The village was mentioned in the Doomsday Book as TELAGESTROP and at the time it was compiled the village was divided amongst several owners, including the Bishop of Lincoln. In 1115 it appears as TEDOLFORP and owes its name to the old English word “thaed” which meant people (tribe). “Thorpe” is from the Old Norse word which means an outlying settlement, such as a farm, so it is the “people’s farm”.
In the early 1800’s the population of Theddlethorpe was greater than the combined total of Mablethorpe and Sutton on Sea, that being around 400 compared with about 650 today.
Like then and still today one of the main industries is farming but the difference today is that there are very few people employed in the industry, the total land area being approximately 4000 acres. The soil is strong loam with clay subsoil, before much of the land was drained it was principally rich grazing land. Today a few examples of these “rig and furrow” fields can be still be identified.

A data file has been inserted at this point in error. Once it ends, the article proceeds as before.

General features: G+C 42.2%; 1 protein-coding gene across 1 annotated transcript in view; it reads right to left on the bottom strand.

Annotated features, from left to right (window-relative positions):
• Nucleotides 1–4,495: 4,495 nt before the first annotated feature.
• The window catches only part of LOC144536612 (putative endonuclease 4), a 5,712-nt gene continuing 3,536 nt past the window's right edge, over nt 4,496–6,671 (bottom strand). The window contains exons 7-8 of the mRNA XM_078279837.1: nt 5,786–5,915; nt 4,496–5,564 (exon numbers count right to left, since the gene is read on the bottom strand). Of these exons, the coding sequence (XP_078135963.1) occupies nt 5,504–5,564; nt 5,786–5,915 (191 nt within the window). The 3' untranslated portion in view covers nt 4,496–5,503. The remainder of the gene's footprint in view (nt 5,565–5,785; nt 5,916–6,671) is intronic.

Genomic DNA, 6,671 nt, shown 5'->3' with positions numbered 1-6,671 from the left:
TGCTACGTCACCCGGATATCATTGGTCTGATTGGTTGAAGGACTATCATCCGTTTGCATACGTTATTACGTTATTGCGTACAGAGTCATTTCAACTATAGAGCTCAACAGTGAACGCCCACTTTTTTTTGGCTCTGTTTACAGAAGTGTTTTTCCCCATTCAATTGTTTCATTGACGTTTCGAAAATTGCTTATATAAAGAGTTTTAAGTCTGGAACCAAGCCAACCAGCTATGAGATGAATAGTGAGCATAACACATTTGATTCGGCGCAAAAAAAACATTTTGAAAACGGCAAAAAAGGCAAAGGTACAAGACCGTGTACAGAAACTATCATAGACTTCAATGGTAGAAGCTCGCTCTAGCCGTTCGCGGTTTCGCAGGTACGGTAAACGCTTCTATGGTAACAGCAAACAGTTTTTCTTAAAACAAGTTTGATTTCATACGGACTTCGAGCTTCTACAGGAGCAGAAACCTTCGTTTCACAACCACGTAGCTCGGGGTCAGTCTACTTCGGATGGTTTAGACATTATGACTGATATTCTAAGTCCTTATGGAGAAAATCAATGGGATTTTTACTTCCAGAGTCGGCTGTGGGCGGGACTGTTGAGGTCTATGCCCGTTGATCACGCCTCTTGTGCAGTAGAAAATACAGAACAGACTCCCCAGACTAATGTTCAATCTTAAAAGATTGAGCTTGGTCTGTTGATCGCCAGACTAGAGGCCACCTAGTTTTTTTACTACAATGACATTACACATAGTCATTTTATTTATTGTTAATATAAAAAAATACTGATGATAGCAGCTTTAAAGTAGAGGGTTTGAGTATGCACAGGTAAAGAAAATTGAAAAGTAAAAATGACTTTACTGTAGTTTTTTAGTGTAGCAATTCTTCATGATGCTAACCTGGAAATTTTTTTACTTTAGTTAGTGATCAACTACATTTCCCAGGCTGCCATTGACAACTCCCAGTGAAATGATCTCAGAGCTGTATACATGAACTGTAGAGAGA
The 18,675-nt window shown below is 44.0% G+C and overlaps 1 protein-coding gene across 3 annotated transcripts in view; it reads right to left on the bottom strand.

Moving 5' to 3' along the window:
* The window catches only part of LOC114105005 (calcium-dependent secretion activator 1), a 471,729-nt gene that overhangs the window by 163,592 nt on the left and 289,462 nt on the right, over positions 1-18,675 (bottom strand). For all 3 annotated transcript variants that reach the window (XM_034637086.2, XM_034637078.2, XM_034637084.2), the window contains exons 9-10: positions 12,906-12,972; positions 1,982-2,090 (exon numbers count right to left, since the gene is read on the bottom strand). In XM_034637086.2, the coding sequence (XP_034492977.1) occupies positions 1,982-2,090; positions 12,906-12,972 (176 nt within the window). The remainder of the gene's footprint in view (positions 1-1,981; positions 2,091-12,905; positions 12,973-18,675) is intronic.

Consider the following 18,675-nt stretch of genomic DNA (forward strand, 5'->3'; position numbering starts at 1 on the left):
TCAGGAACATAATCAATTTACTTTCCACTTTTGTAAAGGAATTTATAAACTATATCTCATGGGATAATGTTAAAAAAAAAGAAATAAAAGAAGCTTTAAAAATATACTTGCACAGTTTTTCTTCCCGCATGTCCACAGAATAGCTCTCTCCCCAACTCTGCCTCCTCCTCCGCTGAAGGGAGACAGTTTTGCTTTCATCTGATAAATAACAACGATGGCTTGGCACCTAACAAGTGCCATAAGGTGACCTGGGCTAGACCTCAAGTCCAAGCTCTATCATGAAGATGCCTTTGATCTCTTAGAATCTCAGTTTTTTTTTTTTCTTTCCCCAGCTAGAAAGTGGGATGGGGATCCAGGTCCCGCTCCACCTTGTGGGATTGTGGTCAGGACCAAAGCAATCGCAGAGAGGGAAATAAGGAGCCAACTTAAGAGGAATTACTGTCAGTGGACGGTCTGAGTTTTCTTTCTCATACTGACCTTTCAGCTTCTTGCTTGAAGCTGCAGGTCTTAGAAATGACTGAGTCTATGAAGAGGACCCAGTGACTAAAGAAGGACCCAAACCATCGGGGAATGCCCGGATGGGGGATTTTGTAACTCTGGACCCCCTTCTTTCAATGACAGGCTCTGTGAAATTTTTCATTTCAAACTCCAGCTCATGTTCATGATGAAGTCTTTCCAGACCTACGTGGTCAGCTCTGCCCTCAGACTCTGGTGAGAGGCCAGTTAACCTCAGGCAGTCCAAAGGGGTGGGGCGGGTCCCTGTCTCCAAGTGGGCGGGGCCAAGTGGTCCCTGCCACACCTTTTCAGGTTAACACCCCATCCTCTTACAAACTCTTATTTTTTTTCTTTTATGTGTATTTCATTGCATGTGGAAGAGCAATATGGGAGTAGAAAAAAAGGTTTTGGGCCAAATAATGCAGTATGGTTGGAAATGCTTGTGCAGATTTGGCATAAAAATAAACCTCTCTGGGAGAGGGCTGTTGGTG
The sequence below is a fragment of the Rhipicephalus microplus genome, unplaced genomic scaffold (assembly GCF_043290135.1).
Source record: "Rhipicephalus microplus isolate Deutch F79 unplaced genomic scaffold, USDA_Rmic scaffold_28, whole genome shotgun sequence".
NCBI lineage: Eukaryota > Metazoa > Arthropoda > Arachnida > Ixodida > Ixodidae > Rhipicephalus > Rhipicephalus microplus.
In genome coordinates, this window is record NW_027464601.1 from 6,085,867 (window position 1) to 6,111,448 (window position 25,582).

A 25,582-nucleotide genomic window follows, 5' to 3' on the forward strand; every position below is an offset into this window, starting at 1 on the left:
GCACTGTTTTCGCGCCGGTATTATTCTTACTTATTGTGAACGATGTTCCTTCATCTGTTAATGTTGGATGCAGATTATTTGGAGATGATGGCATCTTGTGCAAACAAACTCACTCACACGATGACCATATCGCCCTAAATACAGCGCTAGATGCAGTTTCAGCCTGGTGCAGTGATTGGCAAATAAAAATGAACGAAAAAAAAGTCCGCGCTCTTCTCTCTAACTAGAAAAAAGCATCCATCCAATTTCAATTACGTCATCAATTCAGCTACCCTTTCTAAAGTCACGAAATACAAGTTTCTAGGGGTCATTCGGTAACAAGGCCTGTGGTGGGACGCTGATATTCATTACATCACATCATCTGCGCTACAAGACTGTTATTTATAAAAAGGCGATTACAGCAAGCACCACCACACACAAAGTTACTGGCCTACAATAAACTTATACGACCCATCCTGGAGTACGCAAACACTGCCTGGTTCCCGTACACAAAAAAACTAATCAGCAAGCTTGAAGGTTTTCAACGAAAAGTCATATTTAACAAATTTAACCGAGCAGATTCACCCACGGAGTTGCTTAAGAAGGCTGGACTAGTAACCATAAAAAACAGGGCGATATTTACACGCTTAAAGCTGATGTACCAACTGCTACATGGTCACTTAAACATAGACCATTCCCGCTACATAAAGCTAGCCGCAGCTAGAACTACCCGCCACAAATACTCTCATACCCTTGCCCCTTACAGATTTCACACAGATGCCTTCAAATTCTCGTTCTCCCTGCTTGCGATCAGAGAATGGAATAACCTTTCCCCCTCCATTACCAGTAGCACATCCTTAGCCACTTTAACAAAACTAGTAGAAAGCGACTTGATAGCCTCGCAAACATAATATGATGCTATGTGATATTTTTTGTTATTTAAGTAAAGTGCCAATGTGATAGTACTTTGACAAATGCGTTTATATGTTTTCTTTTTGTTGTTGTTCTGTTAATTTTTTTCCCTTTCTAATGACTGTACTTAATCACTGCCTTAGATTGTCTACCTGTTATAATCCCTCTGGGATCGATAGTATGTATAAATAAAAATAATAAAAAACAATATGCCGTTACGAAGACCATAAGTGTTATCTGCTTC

No village is any good without an Inn. Theddlethorpe used to have three but only one the Kings Head remains. The others were “The Engine” in Mablethorpe Road and “The Ship” on the seaside of the village.
The village also has a popular Primary School and two churches.
The village can boast one of the best beaches in the County, there is a vast expanse of sand with the only down side the sea can be along way out.
The largest commercial organisation in the area is the National Grid Gas Terminal.
The National Nature Reserve Theddlethorpe Saltfleetby Dunes is a major coastal wildlife conservation area with 6 miles of dunes between Mablethorpe in the south and Saltfleet in the north. With car parking, trails and information signs it is an ideal family facility.